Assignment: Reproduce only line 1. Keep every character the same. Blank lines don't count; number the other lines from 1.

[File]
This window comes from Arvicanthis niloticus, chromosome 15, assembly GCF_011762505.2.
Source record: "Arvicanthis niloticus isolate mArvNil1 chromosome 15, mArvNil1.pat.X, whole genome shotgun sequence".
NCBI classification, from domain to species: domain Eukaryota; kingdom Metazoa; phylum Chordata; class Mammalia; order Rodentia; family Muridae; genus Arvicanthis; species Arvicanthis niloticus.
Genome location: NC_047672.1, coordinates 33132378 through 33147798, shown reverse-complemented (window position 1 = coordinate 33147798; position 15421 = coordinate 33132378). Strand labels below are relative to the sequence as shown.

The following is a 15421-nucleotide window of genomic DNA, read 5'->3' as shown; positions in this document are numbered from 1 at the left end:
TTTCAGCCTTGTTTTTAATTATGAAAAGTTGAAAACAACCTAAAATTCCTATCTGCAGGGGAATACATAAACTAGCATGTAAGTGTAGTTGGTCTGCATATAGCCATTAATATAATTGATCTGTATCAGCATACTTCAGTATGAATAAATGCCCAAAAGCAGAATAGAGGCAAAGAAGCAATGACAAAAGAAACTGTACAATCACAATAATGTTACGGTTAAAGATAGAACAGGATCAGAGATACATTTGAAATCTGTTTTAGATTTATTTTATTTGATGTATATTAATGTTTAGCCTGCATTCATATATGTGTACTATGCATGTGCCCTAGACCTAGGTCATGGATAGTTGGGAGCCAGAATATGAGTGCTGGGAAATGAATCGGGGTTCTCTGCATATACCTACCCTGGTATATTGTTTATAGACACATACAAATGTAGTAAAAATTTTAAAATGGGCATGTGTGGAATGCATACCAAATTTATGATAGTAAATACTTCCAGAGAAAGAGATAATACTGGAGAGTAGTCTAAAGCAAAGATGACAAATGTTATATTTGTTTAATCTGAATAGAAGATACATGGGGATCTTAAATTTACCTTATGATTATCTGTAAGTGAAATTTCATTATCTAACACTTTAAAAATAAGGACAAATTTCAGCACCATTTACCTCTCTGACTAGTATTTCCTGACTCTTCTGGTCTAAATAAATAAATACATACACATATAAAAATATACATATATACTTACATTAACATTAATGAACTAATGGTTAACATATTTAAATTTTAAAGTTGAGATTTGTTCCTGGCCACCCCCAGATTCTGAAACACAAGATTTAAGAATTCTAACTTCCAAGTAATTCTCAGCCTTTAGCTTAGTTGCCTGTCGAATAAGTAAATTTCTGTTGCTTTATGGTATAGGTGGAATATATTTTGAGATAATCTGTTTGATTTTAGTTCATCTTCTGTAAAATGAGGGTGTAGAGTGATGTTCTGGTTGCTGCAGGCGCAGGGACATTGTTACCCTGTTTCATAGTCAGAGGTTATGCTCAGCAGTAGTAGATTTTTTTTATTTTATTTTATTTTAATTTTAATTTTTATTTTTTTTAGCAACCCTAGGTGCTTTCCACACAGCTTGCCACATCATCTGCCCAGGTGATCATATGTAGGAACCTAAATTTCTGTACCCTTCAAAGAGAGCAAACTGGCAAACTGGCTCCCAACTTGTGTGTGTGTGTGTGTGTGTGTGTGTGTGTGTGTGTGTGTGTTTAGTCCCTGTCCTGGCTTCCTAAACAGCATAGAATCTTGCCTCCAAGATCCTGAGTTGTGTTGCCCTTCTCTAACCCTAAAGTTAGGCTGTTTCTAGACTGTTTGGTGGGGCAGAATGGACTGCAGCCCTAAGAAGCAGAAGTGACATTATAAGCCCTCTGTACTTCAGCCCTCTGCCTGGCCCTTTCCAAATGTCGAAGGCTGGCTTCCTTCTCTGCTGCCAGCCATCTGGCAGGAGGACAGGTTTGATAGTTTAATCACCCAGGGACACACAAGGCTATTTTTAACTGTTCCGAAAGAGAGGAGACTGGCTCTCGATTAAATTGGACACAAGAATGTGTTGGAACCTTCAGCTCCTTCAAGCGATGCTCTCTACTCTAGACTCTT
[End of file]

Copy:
This window comes from Arvicanthis niloticus, chromosome 15, assembly GCF_011762505.2.